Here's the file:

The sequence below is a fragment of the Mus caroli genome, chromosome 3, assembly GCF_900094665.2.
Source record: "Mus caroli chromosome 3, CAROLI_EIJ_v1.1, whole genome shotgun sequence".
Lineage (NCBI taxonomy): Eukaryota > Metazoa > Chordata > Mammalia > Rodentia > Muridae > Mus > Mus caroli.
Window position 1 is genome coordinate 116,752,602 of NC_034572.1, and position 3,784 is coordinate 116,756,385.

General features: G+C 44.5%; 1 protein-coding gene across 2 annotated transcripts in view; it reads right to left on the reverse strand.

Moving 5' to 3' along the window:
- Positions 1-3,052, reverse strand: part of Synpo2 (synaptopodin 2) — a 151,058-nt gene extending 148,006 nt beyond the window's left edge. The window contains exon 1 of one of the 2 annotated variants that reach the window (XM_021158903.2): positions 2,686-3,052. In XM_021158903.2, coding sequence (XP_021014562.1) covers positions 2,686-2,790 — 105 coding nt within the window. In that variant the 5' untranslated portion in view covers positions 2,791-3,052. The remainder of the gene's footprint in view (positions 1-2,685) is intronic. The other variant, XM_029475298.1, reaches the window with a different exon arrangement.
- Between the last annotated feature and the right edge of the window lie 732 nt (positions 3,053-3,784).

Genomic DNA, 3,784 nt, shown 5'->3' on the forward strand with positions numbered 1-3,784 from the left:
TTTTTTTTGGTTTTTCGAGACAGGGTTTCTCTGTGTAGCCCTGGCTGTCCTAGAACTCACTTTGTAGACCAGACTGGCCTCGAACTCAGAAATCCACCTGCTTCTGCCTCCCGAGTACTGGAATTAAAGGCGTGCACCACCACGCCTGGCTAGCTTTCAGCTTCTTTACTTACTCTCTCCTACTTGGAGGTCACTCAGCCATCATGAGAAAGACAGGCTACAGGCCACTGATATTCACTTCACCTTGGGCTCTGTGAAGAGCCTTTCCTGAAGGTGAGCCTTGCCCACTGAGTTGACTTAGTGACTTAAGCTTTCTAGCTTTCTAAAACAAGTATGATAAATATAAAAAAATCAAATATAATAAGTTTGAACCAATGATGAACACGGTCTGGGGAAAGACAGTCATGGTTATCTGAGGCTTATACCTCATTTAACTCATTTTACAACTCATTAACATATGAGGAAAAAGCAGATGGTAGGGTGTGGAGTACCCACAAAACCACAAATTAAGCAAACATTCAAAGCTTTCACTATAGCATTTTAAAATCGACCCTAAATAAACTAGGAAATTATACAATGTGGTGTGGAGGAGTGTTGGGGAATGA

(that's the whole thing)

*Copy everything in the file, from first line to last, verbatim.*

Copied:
The sequence below is a fragment of the Mus caroli genome, chromosome 3, assembly GCF_900094665.2.
Source record: "Mus caroli chromosome 3, CAROLI_EIJ_v1.1, whole genome shotgun sequence".
Lineage (NCBI taxonomy): Eukaryota > Metazoa > Chordata > Mammalia > Rodentia > Muridae > Mus > Mus caroli.
Window position 1 is genome coordinate 116,752,602 of NC_034572.1, and position 3,784 is coordinate 116,756,385.

General features: G+C 44.5%; 1 protein-coding gene across 2 annotated transcripts in view; it reads right to left on the reverse strand.

Moving 5' to 3' along the window:
- Positions 1-3,052, reverse strand: part of Synpo2 (synaptopodin 2) — a 151,058-nt gene extending 148,006 nt beyond the window's left edge. The window contains exon 1 of one of the 2 annotated variants that reach the window (XM_021158903.2): positions 2,686-3,052. In XM_021158903.2, coding sequence (XP_021014562.1) covers positions 2,686-2,790 — 105 coding nt within the window. In that variant the 5' untranslated portion in view covers positions 2,791-3,052. The remainder of the gene's footprint in view (positions 1-2,685) is intronic. The other variant, XM_029475298.1, reaches the window with a different exon arrangement.
- Between the last annotated feature and the right edge of the window lie 732 nt (positions 3,053-3,784).

Genomic DNA, 3,784 nt, shown 5'->3' on the forward strand with positions numbered 1-3,784 from the left:
TTTTTTTTGGTTTTTCGAGACAGGGTTTCTCTGTGTAGCCCTGGCTGTCCTAGAACTCACTTTGTAGACCAGACTGGCCTCGAACTCAGAAATCCACCTGCTTCTGCCTCCCGAGTACTGGAATTAAAGGCGTGCACCACCACGCCTGGCTAGCTTTCAGCTTCTTTACTTACTCTCTCCTACTTGGAGGTCACTCAGCCATCATGAGAAAGACAGGCTACAGGCCACTGATATTCACTTCACCTTGGGCTCTGTGAAGAGCCTTTCCTGAAGGTGAGCCTTGCCCACTGAGTTGACTTAGTGACTTAAGCTTTCTAGCTTTCTAAAACAAGTATGATAAATATAAAAAAATCAAATATAATAAGTTTGAACCAATGATGAACACGGTCTGGGGAAAGACAGTCATGGTTATCTGAGGCTTATACCTCATTTAACTCATTTTACAACTCATTAACATATGAGGAAAAAGCAGATGGTAGGGTGTGGAGTACCCACAAAACCACAAATTAAGCAAACATTCAAAGCTTTCACTATAGCATTTTAAAATCGACCCTAAATAAACTAGGAAATTATACAATGTGGTGTGGAGGAGTGTTGGGGAATGA